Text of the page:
NAT enables multiple computers or devices on a private network to access the Internet using only a single IP address since the number of globally unique IP addresses available is usually limited, particularly so in a residential setting. Although NAT/NAPT is usually sufficient for devices within the private network to initiate sessions with outside systems, the reverse is not easily accommodated since NAT maps a small set (usually only one) of globally unique, publicly routable IP addresses to at least as many private IP addresses in the private network, usually in a time-varying manner. This results in NAT effectively preventing incoming connections, as the publicly routable IP address does not always map to the same device in the private network, and often even maps to multiple devices via different ports. As such, sharing access to the respective private networks, and the connected devices in remote locations, of friends, family and others becomes difficult when using NAT. Additionally, sessions initiated outside the gateway are typically blocked, as allowing them presents a major security risk.
 Peer-to-peer (P2P) networking is one method that attempts to enable communications between private networks. Participants, such as private networks, in a P2P network typically share a part of their own hardware resources, such as processing power, storage capacity, network link capacity or printers, and a part of their data.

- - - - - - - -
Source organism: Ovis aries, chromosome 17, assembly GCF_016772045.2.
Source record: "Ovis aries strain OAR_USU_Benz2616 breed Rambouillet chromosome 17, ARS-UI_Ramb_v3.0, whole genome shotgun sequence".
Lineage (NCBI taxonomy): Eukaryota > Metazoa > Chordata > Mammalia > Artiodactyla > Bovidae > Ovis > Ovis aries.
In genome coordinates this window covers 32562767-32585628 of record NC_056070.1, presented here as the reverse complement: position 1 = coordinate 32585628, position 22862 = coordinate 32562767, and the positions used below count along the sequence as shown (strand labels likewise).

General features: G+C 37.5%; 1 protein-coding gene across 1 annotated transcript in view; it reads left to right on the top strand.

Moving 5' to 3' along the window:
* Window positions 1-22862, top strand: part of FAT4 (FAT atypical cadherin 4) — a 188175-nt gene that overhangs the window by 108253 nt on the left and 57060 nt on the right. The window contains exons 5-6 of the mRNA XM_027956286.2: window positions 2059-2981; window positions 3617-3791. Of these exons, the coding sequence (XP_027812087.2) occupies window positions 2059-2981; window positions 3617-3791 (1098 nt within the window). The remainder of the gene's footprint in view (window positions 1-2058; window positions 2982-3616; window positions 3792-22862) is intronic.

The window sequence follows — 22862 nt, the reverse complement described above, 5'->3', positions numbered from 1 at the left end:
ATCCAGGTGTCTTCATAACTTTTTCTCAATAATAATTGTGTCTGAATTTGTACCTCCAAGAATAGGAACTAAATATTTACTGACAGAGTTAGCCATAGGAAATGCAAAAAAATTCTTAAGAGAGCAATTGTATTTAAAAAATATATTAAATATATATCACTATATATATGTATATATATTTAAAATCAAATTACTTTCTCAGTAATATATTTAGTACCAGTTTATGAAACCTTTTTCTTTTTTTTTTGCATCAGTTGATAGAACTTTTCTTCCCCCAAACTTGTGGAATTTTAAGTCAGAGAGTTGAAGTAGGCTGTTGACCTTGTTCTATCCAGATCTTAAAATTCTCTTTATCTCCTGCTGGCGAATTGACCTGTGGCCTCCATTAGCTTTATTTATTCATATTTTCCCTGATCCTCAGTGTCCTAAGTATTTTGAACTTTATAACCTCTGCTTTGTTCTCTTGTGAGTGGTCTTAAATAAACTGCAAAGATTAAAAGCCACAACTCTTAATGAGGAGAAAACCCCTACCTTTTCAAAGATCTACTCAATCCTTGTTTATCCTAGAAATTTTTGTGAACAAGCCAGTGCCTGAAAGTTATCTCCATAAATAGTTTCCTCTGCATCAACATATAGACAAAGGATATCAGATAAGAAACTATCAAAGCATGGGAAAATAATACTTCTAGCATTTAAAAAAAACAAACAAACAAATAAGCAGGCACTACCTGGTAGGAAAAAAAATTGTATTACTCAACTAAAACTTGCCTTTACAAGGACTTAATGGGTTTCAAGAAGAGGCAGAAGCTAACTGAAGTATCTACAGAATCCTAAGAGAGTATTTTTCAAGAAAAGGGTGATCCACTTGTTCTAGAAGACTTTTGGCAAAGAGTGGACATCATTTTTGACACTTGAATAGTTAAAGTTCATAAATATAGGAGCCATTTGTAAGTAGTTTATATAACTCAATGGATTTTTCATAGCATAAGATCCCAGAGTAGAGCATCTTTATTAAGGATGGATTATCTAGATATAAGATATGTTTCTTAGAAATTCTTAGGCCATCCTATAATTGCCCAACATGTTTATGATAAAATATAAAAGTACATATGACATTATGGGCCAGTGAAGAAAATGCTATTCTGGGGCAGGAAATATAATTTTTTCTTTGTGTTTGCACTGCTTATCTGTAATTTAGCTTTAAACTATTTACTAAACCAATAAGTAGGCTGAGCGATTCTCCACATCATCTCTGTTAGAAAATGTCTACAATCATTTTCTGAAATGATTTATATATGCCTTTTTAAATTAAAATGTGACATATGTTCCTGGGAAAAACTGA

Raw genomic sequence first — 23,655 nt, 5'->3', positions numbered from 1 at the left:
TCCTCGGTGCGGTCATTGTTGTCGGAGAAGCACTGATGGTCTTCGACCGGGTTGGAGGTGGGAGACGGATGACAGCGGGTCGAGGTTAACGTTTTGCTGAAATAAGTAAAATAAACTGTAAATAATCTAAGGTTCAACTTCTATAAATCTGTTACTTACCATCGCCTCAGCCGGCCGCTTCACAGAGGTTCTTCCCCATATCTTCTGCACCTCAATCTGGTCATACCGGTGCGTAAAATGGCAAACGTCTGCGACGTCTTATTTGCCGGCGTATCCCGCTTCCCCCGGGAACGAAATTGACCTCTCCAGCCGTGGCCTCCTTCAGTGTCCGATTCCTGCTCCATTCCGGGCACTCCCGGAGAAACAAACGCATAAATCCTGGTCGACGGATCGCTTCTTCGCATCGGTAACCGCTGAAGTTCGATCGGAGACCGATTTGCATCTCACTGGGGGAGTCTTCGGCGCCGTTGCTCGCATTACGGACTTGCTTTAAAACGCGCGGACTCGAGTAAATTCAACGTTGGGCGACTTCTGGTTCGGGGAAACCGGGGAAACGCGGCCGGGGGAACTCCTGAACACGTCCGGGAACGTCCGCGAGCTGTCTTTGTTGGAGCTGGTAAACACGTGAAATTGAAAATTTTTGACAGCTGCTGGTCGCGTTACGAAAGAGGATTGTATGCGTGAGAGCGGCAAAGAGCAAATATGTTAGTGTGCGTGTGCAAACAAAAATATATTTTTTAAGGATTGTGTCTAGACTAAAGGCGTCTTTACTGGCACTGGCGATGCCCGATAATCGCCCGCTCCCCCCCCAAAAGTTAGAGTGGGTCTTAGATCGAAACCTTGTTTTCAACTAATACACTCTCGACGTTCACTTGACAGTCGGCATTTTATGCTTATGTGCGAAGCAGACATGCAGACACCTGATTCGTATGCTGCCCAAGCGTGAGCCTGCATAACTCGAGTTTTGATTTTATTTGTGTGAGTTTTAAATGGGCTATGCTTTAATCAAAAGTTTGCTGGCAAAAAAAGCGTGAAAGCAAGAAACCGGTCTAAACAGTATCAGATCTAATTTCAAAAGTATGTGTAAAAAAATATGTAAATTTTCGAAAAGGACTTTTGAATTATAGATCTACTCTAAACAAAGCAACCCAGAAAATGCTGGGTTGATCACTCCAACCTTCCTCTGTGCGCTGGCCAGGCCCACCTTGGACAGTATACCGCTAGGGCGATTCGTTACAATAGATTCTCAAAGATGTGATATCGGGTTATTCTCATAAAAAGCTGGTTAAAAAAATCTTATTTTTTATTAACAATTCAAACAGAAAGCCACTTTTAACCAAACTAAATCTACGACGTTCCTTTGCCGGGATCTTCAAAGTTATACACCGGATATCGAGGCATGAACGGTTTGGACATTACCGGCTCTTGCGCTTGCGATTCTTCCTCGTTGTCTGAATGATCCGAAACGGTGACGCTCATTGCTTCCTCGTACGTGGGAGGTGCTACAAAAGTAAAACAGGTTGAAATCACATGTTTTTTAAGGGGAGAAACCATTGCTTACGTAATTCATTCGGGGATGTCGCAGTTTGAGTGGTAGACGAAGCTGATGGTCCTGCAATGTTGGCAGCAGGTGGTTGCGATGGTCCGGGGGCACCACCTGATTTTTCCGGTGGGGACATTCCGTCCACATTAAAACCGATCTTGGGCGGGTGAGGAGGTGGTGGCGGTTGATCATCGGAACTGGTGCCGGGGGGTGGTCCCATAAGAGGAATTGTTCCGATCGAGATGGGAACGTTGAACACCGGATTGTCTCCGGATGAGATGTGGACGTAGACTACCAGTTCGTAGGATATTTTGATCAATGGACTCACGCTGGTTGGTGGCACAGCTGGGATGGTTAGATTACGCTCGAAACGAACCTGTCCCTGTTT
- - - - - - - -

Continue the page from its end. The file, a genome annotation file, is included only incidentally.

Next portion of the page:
Currently popular P2P networks, like many of those based in whole or in part on the well-known and widely-used Gnutella network, have a number of disadvantages. As shown in FIG. 2, many P2P networks require a server 20 in the public network for connecting the private networks 22, 24, which may be behind a residential gateway 10, 10′. Typically, such P2P services are advertising or fee driven, have a limited set of operations and functions, require each participating device to have a globally unique, publicly routable IP address, and require software to be added to systems that wish to participate. Security is also a concern when using P2P networks. For example, P2P-enabled devices must be visible to and accessible from the public Internet for searching and retrieval of files.
 For enhanced security, enterprises use virtual private networks (VPN) for secure remote access communications among sites. However, these sites require a single administrative domain that assures that there are no address conflicts.BRIEF DESCRIPTION OF THE DRAWINGS
 FIG. 1 is a schematic diagram of a previously known typical private network using NAT for Internet access;
 FIG. 2 is a schematic diagram of a previously known P2P network;